Here's Elliott Abrams discussing two new books which examine the widening divide between Hellenistic Jews in America, who want to drop the tribalism and embrace the "tikkun olam"/"social justice" agenda for the greater good of mankind in general, and Israeli Jews, who, like the Macabees of old, insist, dammit!, on their right to Jewish particularity and self-determination:
[T]hese concerns about exclusively Jewish problems and threats to Jewish communities abroad did not override, or sit comfortably with, the liberal and universalist impulses that remained powerful among American Jews. The American Jewish Committee (AJC) and other leading organizations had created a synthesis that was meant to substitute for Jewish parochialism. In this conception, the particular interests of Jews would be best protected not by tribalism, i.e., by focusing exclusively on fighting anti-Semitism and rescuing endangered Jews, but by creating a more just society, in which all forms of bigotry would be countered and destroyed, and by forging a world order built on peace, justice, and law. Thus, the AJC, in an internal memo quoted by Barnett, resolved “as a matter of enlightened self-interest, to interest ourselves in situations involving other minorities, even though Jews are not primarily affected.” During the 1960s, Barnett writes, the AJC’s American Jewish Year Book “often gave more prominence to the civil-rights movement than to Israel.”
This cosmopolitan outlook was itself consonant with the “prophetic Judaism” that had long been the hallmark of the Reform movement; today, it is increasingly the religion of all non-Orthodox American Jews. Tikkun olam, “repairing the world” through action for “social justice,” is regarded by many American Jews as more important than actually observing Jewish rituals or supporting Israel. It is also necessarily in tension, sometimes more and sometimes less, with the need and the desire to protect Jews who are in danger. When Israel or some other community of Jews seems at risk—as during the 1973 Yom Kippur war, for example, or when the Soviet regime was sending “refuseniks” to Siberia for the crime of seeking to learn Hebrew and move to Israel—the tribal instinct may appear to dominate, at least for a time. Still, that impulse is itself often framed in terms of universal themes like the concern for international human rights, the right to emigrate, the right to freedom of religion, and so forth.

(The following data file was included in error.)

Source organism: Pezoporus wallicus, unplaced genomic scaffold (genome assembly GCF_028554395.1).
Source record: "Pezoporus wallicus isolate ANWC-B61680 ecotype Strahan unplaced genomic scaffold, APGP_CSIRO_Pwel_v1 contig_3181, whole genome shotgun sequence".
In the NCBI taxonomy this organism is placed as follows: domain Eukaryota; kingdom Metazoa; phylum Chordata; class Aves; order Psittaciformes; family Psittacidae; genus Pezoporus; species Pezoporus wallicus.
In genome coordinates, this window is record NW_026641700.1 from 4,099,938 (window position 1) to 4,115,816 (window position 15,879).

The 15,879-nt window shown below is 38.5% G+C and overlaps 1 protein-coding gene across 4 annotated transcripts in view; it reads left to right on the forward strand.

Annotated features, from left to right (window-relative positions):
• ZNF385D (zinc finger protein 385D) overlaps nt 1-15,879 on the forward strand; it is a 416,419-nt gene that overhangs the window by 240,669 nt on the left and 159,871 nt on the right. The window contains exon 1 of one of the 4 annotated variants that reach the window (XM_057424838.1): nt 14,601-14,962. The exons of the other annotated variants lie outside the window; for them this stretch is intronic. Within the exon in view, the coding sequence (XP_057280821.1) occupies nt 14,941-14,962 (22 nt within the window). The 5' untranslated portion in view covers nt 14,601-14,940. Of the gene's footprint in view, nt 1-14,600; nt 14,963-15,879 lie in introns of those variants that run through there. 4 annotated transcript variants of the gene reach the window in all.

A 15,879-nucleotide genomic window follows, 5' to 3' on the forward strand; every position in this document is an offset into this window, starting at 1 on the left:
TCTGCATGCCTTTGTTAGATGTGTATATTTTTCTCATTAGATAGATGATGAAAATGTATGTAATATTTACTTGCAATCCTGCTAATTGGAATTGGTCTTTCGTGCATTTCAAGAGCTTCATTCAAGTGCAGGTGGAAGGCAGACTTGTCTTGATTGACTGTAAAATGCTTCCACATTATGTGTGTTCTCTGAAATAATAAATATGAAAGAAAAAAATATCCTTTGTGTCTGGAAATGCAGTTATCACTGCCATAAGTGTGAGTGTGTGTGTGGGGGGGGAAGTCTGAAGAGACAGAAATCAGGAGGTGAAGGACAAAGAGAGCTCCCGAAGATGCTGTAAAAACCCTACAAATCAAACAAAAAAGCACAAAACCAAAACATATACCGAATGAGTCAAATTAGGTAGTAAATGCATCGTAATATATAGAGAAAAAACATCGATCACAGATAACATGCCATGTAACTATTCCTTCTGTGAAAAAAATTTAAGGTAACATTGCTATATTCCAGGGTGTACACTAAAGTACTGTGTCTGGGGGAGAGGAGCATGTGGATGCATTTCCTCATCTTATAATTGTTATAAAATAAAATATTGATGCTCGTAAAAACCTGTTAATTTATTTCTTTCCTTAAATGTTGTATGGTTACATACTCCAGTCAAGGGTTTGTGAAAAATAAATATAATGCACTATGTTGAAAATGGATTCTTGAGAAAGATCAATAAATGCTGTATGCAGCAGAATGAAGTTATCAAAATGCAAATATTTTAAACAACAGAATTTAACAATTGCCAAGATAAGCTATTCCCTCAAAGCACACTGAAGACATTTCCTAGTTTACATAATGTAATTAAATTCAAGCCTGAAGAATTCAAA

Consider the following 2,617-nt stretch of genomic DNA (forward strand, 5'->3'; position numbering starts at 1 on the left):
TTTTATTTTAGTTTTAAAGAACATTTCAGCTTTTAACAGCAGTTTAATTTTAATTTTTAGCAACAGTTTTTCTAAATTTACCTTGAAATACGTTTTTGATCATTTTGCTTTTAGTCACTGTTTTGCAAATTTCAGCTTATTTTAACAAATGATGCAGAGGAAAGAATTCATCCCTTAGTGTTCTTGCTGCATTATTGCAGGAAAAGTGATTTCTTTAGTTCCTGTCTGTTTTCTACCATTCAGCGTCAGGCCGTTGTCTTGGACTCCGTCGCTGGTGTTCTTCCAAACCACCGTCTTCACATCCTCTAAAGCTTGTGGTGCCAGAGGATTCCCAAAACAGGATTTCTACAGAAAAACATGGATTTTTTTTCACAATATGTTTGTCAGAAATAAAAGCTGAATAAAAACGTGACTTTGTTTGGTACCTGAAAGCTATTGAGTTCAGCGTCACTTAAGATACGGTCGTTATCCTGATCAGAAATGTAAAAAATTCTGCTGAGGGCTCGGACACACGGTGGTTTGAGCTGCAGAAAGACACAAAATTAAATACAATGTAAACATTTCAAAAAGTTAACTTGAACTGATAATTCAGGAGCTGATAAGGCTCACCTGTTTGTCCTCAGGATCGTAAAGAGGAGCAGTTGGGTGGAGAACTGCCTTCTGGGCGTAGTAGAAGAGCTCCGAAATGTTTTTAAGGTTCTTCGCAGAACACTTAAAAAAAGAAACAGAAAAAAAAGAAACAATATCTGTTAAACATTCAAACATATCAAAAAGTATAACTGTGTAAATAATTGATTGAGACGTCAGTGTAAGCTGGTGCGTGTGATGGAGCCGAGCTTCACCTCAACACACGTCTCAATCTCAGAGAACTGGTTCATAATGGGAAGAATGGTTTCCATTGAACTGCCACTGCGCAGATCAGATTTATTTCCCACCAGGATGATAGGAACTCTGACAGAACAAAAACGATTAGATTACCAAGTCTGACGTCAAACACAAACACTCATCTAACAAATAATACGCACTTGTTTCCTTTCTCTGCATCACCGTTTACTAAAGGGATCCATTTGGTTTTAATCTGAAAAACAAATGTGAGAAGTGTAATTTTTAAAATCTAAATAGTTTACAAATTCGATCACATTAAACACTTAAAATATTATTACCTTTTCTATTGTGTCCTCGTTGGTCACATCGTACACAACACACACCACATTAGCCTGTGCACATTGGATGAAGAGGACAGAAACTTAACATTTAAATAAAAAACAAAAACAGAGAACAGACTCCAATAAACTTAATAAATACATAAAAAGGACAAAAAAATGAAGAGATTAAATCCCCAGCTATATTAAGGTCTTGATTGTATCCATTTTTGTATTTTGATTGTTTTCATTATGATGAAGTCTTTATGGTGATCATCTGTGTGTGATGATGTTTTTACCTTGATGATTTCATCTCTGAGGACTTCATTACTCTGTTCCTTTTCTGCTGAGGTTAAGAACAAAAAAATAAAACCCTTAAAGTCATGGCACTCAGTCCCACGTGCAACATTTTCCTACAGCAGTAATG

Today, Barnett writes, when fewer Jews seem to be in physical danger, certainly in this country, and with Israel regarded as a major Middle Eastern power, many American Jews see no need whatsoever for the tribal approach. After all, “in 1914, 76 percent of all Jews lived in illiberal lands . . . [but] now a minuscule 3.5 percent live in authoritarian countries [while] 96.5 percent live in liberal democracies.” No wonder, then, that the “prophetic” or “cosmopolitan” outlook has prevailed, or that to some extent (again, Barnett is cautious about the “accepted wisdom”) American Jews are “losing their love for Israel.” He puts it this way: “there are forces at home and in the world that are leading American Jews to return to a political theology of prophetic Judaism, and an Israel that is increasingly acting like an ethnonational state is not the best outlet for such cosmopolitan longings.”Add to that the most recent inter-marriage stats, which are, to say the least, alarming, and there's little doubt that non-Orthodox "tikkun olam"-orientated American Jews are fated to become, sorry to have to say it, the latest of the Jews' lost tribes.